more than half of students declare themselves “eco-active”

Students during a youth climate march in Paris, March 8, 2019.

Young students, like the rest of the population, remain divided on questions of ecology: this is the observation drawn up by the National Student Consultation (CNE), a quantitative study carried out every three years, to which more than 14,000 students followed up between January and March. Nearly 8,000 complete responses were analyzed by the Student ociative Network for an Ecological and Solidarity Society (Reses), which found published a summary Thursday September 21 entitled “Ecology, solidarity: higher education facing student expectations”.

The study contains a bias, the authors wish to warn: the consultation affected a significant proportion of students from engineering schools and political studies institutes while university students are under-represented, which makes the The sample is not representative of the entire student population, even if the data has been adjusted to correspond as closely as possible to the parent population.

“This is mainly explained by the fact that the questionnaire was partly distributed by directly canving establishments”, specifies Reses, the involvement of the latter being variable, some going so far as to make the questionnaire obligatory, others not. Finally, socially, the CNE 2023 sample reached more scholarship students than their proportion in the overall student population (30.1% compared to 24.3%).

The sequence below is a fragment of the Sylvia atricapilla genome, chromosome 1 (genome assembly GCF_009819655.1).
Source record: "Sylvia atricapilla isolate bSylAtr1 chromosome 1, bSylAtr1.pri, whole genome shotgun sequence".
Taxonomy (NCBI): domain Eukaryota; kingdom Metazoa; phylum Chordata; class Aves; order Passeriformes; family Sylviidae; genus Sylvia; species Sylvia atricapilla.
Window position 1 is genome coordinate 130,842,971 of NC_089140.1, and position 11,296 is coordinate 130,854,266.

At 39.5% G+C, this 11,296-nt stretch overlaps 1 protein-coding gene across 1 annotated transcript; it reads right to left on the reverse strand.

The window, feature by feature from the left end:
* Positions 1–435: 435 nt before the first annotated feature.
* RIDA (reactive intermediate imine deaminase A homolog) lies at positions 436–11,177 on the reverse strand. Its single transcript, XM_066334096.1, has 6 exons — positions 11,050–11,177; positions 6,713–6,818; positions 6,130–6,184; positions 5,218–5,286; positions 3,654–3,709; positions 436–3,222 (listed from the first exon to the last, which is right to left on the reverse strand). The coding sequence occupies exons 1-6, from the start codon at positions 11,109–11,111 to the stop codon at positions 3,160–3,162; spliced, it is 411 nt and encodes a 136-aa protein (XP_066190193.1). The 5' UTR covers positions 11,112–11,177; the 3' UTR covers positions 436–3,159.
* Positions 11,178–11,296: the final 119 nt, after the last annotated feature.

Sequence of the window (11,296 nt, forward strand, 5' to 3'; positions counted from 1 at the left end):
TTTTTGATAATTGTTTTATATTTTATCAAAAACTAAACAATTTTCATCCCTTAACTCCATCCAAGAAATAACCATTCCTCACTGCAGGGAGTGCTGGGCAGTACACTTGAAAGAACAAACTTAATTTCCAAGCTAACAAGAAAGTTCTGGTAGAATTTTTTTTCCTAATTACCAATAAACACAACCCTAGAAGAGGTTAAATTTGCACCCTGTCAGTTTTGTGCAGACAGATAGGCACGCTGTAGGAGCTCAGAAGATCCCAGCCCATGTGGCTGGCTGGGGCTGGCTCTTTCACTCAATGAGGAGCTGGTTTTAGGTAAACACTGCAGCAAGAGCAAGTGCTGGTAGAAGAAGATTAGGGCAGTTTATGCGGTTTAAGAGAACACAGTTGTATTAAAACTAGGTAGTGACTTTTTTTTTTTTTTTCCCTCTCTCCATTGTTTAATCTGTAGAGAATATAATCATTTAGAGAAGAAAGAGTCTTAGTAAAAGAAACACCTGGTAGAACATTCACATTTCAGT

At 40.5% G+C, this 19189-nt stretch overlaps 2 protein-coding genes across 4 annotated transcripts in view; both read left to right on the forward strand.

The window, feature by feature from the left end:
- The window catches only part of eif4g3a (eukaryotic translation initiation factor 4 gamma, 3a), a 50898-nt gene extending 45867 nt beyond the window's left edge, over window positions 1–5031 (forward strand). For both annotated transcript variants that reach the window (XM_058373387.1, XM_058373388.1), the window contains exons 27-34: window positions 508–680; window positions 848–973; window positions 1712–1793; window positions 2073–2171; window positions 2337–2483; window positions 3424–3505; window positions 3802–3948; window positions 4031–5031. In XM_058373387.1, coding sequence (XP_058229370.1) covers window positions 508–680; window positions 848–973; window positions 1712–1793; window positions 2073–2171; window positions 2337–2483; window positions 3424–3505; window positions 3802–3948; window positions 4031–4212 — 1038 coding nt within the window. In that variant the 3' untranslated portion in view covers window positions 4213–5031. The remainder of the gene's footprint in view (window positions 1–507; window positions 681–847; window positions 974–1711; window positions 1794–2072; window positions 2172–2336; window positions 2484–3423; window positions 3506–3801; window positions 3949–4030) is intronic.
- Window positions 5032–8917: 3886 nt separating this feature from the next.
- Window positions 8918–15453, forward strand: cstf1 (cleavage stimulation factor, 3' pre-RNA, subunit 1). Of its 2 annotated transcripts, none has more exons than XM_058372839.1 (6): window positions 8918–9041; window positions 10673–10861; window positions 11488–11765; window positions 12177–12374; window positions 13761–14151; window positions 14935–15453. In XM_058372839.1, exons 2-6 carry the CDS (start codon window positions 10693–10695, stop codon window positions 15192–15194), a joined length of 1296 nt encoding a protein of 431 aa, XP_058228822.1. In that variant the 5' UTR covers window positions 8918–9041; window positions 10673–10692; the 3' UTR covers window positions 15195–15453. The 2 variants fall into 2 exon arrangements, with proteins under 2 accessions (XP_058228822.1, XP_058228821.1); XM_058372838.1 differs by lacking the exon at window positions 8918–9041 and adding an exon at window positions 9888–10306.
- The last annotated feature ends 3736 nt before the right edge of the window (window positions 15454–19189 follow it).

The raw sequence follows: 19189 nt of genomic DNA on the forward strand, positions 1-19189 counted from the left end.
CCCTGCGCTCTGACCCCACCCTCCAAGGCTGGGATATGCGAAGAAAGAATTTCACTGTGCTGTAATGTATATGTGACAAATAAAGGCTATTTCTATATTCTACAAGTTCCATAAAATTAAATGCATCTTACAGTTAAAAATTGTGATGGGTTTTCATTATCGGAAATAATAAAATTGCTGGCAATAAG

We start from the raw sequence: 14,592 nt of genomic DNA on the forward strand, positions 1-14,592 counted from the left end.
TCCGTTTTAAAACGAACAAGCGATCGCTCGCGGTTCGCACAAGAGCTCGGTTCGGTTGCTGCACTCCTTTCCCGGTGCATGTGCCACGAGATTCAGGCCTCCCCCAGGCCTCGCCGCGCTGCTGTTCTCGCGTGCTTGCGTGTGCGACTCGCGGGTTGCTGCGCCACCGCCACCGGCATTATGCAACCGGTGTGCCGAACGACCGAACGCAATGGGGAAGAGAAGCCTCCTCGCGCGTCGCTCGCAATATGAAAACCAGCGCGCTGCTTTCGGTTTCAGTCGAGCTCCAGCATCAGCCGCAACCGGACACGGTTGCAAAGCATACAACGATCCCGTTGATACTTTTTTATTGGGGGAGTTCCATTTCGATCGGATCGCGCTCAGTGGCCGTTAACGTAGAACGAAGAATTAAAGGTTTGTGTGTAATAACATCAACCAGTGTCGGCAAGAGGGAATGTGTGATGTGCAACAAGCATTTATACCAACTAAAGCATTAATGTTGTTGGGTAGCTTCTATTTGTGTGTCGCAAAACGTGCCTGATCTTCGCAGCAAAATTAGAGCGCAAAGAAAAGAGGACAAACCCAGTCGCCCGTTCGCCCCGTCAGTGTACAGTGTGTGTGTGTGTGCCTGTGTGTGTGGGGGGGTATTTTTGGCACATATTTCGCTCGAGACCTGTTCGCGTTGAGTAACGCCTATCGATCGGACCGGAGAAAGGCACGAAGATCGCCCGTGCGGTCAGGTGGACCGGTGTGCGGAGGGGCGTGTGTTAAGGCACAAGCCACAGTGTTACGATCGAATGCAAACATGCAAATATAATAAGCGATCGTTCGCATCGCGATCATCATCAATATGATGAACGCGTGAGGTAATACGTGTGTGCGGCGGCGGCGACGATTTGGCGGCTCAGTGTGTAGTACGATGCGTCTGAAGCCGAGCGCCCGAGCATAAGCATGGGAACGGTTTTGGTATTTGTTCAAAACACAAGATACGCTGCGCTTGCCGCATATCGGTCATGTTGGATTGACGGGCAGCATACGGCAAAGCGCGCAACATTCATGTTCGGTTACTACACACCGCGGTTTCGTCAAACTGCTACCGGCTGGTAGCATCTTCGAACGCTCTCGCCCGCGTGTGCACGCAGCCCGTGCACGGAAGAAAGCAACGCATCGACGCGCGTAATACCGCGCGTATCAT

Three distinct groups

If 78% of respondents (compared to 50% in 2020) declare that they have voluntarily changed their consumption habits or are in the process of changing them so that they are more ecological and/or supportive, Reses notes that the image of a “climate generation” must be nuanced. Among the 70% who support the environmental cause, 16% are activists. “Conversely, 11% of students are indifferent, suspicious or opposed, or more than one in ten”underlines the report.

Reses distinguishes three very distinct groups: eco-actives (60%), non-actors (36%) and anti-ecologists (4%). In the first panel, made up of 58% women, a third have already gone on strike to take part in a climate march and a very large majority (86%) share the idea that ecological considerations should take precedence over Economic Growth.

In the second, more scattered group, students say they are either supportive (74%) or indifferent (16%) regarding environmental issues. They are also the most marked by concern (57%) and anxiety (14%) regarding the ecological crisis. Among them, Reses noted a higher percentage of Crous scholarship holders (30% compared to 24% on average), “which demonstrates a greater economic constraint than for eco-actives”.

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